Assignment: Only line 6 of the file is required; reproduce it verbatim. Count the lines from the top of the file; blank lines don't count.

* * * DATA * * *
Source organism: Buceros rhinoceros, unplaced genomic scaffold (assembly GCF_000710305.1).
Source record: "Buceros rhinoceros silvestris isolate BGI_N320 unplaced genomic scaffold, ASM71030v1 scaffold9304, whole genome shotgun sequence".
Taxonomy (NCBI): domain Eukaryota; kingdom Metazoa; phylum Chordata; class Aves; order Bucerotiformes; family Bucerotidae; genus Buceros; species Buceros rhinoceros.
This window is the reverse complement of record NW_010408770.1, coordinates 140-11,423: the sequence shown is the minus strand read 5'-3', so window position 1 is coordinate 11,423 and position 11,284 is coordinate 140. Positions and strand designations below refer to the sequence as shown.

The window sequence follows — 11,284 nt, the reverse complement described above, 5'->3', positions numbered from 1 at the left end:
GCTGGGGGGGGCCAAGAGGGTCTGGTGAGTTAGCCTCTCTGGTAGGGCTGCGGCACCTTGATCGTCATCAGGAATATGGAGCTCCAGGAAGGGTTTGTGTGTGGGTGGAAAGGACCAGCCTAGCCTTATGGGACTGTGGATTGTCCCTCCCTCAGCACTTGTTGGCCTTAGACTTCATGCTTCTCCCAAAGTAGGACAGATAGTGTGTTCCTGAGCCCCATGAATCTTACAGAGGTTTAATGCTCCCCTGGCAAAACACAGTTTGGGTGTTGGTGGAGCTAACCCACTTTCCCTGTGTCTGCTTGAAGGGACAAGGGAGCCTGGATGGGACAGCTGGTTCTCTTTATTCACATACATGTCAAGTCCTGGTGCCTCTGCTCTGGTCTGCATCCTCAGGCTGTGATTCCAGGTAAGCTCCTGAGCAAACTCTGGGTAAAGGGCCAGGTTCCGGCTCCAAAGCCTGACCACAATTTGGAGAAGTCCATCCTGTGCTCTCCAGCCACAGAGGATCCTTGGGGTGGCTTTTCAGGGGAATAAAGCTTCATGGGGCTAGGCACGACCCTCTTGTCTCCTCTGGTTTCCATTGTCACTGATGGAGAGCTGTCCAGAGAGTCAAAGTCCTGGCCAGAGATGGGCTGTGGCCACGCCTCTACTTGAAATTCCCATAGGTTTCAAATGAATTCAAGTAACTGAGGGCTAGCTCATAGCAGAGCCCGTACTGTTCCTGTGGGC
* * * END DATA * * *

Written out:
GCTGGGGGGGGCCAAGAGGGTCTGGTGAGTTAGCCTCTCTGGTAGGGCTGCGGCACCTTGATCGTCATCAGGAATATGGAGCTCCAGGAAGGGTTTGTGTGTGGGTGGAAAGGACCAGCCTAGCCTTATGGGACTGTGGATTGTCCCTCCCTCAGCACTTGTTGGCCTTAGACTTCATGCTTCTCCCAAAGTAGGACAGATAGTGTGTTCCTGAGCCCCATGAATCTTACAGAGGTTTAATGCTCCCCTGGCAAAACACAGTTTGGGTGTTGGTGGAGCTAACCCACTTTCCCTGTGTCTGCTTGAAGGGACAAGGGAGCCTGGATGGGACAGCTGGTTCTCTTTATTCACATACATGTCAAGTCCTGGTGCCTCTGCTCTGGTCTGCATCCTCAGGCTGTGATTCCAGGTAAGCTCCTGAGCAAACTCTGGGTAAAGGGCCAGGTTCCGGCTCCAAAGCCTGACCACAATTTGGAGAAGTCCATCCTGTGCTCTCCAGCCACAGAGGATCCTTGGGGTGGCTTTTCAGGGGAATAAAGCTTCATGGGGCTAGGCACGACCCTCTTGTCTCCTCTGGTTTCCATTGTCACTGATGGAGAGCTGTCCAGAGAGTCAAAGTCCTGGCCAGAGATGGGCTGTGGCCACGCCTCTACTTGAAATTCCCATAGGTTTCAAATGAATTCAAGTAACTGAGGGCTAGCTCATAGCAGAGCCCGTACTGTTCCTGTGGGC